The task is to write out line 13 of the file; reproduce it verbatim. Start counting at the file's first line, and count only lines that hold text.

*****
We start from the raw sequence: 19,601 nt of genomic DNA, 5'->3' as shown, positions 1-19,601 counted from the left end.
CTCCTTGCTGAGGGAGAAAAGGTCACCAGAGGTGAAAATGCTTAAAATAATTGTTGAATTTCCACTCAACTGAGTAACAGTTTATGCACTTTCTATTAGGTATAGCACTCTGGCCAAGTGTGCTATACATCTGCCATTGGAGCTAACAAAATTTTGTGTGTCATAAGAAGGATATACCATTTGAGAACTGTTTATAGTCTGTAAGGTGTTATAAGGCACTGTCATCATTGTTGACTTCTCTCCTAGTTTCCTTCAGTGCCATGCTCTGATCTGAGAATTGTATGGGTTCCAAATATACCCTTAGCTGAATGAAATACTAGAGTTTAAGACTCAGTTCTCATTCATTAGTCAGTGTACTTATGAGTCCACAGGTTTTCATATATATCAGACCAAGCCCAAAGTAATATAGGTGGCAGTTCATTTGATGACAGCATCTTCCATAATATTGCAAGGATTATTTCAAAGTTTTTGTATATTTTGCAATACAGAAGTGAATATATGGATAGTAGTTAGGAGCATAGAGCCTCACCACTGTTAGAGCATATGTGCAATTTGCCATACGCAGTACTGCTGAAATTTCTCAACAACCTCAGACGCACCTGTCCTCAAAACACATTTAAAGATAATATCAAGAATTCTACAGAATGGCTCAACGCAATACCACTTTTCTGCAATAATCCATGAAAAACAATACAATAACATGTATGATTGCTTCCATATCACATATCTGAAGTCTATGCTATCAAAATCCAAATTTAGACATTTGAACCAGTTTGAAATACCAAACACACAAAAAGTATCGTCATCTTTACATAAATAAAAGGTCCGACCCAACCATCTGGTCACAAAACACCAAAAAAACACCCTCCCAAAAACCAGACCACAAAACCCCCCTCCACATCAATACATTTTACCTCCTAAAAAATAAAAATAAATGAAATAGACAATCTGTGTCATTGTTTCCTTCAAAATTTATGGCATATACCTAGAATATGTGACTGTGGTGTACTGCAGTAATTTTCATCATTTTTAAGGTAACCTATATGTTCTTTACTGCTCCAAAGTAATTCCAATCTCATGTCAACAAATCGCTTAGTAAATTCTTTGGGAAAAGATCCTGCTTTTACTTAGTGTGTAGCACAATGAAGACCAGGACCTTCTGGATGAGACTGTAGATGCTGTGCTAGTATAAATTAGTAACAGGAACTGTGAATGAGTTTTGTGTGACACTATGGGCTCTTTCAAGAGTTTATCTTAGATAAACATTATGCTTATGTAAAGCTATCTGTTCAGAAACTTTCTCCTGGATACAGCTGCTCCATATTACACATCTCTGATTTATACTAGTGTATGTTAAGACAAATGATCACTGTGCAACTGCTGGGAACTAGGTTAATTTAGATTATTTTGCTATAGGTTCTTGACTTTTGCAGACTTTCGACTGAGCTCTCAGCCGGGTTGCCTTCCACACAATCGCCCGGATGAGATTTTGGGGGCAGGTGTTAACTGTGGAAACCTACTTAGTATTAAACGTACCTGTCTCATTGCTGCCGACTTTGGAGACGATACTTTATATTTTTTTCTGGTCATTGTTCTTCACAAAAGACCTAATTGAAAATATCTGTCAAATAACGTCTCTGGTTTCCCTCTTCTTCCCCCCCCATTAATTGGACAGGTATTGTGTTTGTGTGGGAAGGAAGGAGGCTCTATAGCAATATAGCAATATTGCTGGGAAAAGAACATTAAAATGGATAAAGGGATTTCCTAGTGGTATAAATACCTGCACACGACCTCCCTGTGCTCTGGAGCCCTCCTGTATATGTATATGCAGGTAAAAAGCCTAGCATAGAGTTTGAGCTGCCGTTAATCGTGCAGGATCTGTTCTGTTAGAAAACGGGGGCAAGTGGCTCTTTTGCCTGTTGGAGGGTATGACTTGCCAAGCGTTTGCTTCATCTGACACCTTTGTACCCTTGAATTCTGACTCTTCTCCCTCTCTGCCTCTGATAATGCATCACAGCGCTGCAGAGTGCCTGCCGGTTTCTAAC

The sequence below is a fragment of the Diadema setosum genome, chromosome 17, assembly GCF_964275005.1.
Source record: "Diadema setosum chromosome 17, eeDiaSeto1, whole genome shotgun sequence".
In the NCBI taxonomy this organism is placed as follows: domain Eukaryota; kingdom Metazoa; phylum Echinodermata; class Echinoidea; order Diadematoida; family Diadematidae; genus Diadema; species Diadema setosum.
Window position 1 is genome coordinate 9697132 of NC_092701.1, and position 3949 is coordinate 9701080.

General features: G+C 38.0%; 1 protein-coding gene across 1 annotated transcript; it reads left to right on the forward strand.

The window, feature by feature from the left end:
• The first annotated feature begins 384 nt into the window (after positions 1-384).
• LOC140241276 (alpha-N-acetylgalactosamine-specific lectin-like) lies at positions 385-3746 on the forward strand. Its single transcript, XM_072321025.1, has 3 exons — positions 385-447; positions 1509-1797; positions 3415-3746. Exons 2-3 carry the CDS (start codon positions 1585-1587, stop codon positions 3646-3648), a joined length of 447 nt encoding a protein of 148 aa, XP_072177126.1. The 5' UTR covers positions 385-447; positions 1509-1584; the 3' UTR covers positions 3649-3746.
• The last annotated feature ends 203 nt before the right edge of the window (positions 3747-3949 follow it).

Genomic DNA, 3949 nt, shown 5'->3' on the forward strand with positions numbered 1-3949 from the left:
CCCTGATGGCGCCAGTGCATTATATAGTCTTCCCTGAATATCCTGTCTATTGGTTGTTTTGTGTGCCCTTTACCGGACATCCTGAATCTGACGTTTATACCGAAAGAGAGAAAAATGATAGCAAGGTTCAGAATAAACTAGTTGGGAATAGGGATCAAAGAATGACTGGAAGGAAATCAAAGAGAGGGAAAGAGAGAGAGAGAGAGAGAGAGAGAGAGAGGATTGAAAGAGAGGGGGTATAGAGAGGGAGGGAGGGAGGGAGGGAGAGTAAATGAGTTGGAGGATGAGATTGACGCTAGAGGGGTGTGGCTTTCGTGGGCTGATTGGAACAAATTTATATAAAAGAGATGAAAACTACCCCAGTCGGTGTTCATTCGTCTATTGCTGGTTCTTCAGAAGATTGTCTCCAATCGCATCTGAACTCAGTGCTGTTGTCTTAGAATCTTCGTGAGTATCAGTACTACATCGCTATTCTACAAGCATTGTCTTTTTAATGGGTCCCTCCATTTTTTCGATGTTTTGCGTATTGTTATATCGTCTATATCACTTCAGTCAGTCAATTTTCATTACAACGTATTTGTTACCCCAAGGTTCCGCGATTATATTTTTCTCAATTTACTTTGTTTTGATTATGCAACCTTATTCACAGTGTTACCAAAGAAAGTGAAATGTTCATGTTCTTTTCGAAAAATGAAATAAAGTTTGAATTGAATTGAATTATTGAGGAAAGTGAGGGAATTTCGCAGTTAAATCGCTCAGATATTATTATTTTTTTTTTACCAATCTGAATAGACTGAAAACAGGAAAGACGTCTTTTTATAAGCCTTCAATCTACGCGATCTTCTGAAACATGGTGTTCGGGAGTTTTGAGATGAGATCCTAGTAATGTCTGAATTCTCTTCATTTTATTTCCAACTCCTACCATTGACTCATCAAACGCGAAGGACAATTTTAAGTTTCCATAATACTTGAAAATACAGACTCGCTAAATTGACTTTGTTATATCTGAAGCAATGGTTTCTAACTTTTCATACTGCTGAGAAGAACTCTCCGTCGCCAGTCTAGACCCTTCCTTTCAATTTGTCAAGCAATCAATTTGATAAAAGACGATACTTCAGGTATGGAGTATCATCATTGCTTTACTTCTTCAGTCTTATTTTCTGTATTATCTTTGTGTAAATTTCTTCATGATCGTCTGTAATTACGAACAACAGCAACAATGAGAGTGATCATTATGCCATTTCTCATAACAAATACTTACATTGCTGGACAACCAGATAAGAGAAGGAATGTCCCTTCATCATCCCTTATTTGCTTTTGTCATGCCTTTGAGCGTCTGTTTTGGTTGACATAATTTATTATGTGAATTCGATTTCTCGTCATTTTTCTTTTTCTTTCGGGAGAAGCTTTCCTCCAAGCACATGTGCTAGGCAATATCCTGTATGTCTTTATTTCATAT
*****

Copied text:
CCCTGATGGCGCCAGTGCATTATATAGTCTTCCCTGAATATCCTGTCTATTGGTTGTTTTGTGTGCCCTTTACCGGACATCCTGAATCTGACGTTTATACCGAAAGAGAGAAAAATGATAGCAAGGTTCAGAATAAACTAGTTGGGAATAGGGATCAAAGAATGACTGGAAGGAAATCAAAGAGAGGGAAAGAGAGAGAGAGAGAGAGAGAGAGAGAGAGGATTGAAAGAGAGGGGGTATAGAGAGGGAGGGAGGGAGGGAGGGAGAGTAAATGAGTTGGAGGATGAGATTGACGCTAGAGGGGTGTGGCTTTCGTGGGCTGATTGGAACAAATTTATATAAAAGAGATGAAAACTACCCCAGTCGGTGTTCATTCGTCTATTGCTGGTTCTTCAGAAGATTGTCTCCAATCGCATCTGAACTCAGTGCTGTTGTCTTAGAATCTTCGTGAGTATCAGTACTACATCGCTATTCTACAAGCATTGTCTTTTTAATGGGTCCCTCCATTTTTTCGATGTTTTGCGTATTGTTATATCGTCTATATCACTTCAGTCAGTCAATTTTCATTACAACGTATTTGTTACCCCAAGGTTCCGCGATTATATTTTTCTCAATTTACTTTGTTTTGATTATGCAACCTTATTCACAGTGTTACCAAAGAAAGTGAAATGTTCATGTTCTTTTCGAAAAATGAAATAAAGTTTGAATTGAATTGAATTATTGAGGAAAGTGAGGGAATTTCGCAGTTAAATCGCTCAGATATTATTATTTTTTTTTTACCAATCTGAATAGACTGAAAACAGGAAAGACGTCTTTTTATAAGCCTTCAATCTACGCGATCTTCTGAAACATGGTGTTCGGGAGTTTTGAGATGAGATCCTAGTAATGTCTGAATTCTCTTCATTTTATTTCCAACTCCTACCATTGACTCATCAAACGCGAAGGACAATTTTAAGTTTCCATAATACTTGAAAATACAGACTCGCTAAATTGACTTTGTTATATCTGAAGCAATGGTTTCTAACTTTTCATACTGCTGAGAAGAACTCTCCGTCGCCAGTCTAGACCCTTCCTTTCAATTTGTCAAGCAATCAATTTGATAAAAGACGATACTTCAGGTATGGAGTATCATCATTGCTTTACTTCTTCAGTCTTATTTTCTGTATTATCTTTGTGTAAATTTCTTCATGATCGTCTGTAATTACGAACAACAGCAACAATGAGAGTGATCATTATGCCATTTCTCATAACAAATACTTACATTGCTGGACAACCAGATAAGAGAAGGAATGTCCCTTCATCATCCCTTATTTGCTTTTGTCATGCCTTTGAGCGTCTGTTTTGGTTGACATAATTTATTATGTGAATTCGATTTCTCGTCATTTTTCTTTTTCTTTCGGGAGAAGCTTTCCTCCAAGCACATGTGCTAGGCAATATCCTGTATGTCTTTATTTCATAT